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Condo investors in Canada’s hottest markets snapping up multiple units

A water taxi travels on False Creek as boats are moored in a marina near Yaletown condo towers, in Vancouver, on July 13, 2014.

DARRYL DYCK/THE CANADIAN PRESS

A rising share of condo investors in Canada's hottest housing markets are snapping up multiple units in hopes of capitalizing on rising prices and lucrative rental income.

Over all, the condo investment market has been stable, Canada Mortgage and Housing Corp. found in a new survey of more than 42,000 condo owners in the Toronto and Vancouver regions. About three-quarters of condo buyers reported that they owned only one unit, a share that has remained roughly consistent for the three years the federal housing agency has conducted its annual survey.

At the same time, the total number of investors in the two regions who say they have purchased at least two condo units in addition to their primary residence has risen nearly 13 per cent over the past two years. Nearly a quarter of condo investors told CMHC that they owned least two units, with close to 10 per cent reporting that they owned three or more condos.

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Condo developers will probably need to bank on more investors coming into the market. Housing starts of multifamily dwellings soared across Canada in February, to an annualized average of 109,000 units, nearly double the number during the same time last year, according to real estate consulting firm Altus Group. Housing starts surged to more than 37,000 from 13,400 in the Vancouver region and more than doubled to 43,000 in the Toronto area, with much of the growth driven by condos and apartments.

Among condo investors in Toronto and Vancouver, half told the federal housing agency that they had bought their investment unit for rental income. Of those, 56 per cent expect the value of their condo to go up, while only 8 per cent thought that it would go down. The share of condo investors in Toronto who expected their unit to increase in value fell to 60 from 64 per cent from a year earlier, while the share in Vancouver who expected their condos to increase in value rose to 50 from 41.5 per cent.

A slightly larger share of investors in Vancouver reported paying higher prices for units than in Toronto, although the survey found that the reverse was true of rents, which were higher in Toronto. Nearly 16 per cent of Vancouver landlords reported charging less than $1,000 in rent for their condos compared with fewer than 5 per cent in Toronto. By contrast, nearly 50 per cent of condo landlords in Toronto said they charged more than $1,500 for their units, compared with 33 per cent in Vancouver.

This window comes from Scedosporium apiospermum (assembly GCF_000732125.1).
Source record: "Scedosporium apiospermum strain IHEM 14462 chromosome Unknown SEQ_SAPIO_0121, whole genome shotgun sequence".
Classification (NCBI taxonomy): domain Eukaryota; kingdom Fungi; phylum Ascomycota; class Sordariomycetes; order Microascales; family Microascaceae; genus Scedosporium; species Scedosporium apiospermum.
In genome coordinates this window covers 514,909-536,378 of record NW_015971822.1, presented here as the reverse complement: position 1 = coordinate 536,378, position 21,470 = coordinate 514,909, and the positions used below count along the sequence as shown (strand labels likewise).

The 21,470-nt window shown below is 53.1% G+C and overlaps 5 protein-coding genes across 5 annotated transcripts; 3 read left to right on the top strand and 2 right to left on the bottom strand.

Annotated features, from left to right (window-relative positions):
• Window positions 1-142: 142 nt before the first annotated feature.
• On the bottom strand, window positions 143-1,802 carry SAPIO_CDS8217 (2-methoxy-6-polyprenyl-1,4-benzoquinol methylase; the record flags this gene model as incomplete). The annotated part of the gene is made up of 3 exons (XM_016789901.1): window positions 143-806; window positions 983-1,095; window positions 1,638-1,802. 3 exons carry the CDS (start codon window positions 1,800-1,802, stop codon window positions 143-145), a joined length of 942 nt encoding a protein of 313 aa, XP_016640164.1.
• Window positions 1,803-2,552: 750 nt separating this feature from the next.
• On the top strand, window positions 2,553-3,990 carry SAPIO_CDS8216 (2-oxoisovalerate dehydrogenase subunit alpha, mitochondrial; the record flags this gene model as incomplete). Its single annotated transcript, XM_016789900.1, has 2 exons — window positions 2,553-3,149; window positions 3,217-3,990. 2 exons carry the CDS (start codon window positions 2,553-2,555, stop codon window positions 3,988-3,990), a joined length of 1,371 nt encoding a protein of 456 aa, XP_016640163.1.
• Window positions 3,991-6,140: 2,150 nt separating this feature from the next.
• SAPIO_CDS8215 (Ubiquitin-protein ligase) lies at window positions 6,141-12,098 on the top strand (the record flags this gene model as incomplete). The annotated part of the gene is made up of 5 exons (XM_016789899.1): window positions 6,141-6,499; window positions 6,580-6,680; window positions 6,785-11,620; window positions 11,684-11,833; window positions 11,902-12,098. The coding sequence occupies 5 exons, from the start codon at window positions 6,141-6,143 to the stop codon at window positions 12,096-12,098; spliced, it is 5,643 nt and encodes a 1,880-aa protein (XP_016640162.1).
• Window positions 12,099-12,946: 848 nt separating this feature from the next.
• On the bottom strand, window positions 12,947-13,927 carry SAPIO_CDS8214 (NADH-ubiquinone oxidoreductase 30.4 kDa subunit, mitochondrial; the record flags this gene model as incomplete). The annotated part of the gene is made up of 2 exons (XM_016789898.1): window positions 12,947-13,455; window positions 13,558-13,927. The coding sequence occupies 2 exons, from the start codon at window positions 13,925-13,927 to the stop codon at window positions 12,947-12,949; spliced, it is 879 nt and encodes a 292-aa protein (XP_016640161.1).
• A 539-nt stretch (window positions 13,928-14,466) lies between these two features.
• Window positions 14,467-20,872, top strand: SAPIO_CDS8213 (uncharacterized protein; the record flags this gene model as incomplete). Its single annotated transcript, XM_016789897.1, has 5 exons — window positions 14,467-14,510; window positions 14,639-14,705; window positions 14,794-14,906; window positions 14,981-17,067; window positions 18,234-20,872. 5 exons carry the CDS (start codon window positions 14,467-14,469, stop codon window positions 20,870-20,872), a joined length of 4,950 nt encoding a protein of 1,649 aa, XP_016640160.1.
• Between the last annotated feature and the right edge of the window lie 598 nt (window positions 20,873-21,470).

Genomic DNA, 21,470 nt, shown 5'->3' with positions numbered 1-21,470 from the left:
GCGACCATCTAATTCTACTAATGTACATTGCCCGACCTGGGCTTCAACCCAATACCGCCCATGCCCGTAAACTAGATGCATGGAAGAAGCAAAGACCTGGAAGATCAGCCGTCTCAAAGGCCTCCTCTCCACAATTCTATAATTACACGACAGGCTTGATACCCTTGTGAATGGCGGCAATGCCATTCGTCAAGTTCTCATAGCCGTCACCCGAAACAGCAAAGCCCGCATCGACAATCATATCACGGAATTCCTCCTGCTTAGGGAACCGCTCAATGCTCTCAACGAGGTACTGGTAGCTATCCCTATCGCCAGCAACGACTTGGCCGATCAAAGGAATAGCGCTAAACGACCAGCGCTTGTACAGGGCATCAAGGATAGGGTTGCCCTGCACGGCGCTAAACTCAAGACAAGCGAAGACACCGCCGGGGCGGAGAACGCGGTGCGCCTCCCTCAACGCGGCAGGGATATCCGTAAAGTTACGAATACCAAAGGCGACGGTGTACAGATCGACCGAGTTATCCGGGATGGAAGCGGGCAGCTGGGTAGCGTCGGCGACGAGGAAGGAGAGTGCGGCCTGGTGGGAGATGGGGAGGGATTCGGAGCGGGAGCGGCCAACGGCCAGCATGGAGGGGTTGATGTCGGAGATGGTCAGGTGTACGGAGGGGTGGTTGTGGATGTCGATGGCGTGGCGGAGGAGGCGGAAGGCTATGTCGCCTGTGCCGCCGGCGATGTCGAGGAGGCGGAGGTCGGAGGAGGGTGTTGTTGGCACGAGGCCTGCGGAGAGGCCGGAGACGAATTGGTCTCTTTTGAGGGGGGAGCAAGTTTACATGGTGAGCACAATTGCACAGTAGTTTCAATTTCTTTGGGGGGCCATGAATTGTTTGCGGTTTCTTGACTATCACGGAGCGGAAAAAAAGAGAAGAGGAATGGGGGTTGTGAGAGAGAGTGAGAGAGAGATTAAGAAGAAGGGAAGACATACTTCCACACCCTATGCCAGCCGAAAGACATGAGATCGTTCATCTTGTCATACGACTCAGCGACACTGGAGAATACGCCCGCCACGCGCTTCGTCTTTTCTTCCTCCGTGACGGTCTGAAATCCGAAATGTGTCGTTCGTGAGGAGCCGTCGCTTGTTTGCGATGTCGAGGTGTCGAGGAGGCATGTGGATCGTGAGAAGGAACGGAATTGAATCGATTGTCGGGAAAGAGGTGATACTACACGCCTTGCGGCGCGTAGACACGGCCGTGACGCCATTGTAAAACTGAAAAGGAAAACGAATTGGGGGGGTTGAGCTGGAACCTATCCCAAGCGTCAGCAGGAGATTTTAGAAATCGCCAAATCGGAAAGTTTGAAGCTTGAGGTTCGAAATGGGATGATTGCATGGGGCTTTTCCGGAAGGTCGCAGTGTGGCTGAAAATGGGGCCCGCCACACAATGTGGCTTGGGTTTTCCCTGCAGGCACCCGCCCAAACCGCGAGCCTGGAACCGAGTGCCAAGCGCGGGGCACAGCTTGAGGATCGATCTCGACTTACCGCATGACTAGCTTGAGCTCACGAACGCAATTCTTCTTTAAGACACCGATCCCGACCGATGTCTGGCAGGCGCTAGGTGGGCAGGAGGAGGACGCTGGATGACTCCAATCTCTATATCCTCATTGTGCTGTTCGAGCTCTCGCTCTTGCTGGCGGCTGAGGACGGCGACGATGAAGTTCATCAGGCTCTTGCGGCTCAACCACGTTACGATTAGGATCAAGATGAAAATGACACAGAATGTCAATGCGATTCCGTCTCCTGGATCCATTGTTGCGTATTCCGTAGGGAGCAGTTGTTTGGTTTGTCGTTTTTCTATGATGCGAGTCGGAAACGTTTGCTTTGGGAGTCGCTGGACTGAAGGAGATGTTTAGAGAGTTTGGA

CMHC also found that when it comes to mortgages and down payments, condo investors looked a lot like the overall housing market. More than half had a mortgage on their investment unit, similar to the 59 per cent of Canadian homeowners who carry a mortgage.

However, there were important differences, with investors tending to carry mortgages in higher numbers than people who bought units for themselves. Three-quarters of condo owners who bought their units mainly for rental income had mortgages, compared with 54 per cent of those who bought units for themselves or other family members.

CMHC's survey covers a narrow slice of the condo market. It measures only households who live in the Toronto or Vancouver census metropolitan area and own at least one condo unit in the same community. It excludes foreign investors, Canadians who own condos in Toronto and Vancouver but live elsewhere in the country, as well as people who own a condo but rent out their primary residence. It also excludes condos owned by corporations.

Toronto real estate sees record high sales

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The Toronto Real Estate Board says it had record high sales volume and another jump in prices during the first quarter, anchored by a strong March. There were 22,575 sales through the board's members during the first three months of 2016, including 10,326 in March.

The number of sales was up about 16 per cent, compared with the same month and quarter last year.

For the Greater Toronto Area as a whole, the average selling price for all types of residential property in March was $688,181.

That's up about $74,000 or 12 per cent from the March 2015 average price of $613,815.

The average price within the City of Toronto itself was $699,745 last month, with the average price for fully detached homes at $1.17 million and the average condo price at $416,251.

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About the Author
U.S. Correspondent

Tamsin McMahon is a U.S correspondent for The Globe and Mail, based in California. She previously covered real estate for The Globe. Prior to joining the paper in January 2015, she worked at Maclean’s magazine covering business and the economy, where she was nominated for two National Magazine Awards. More

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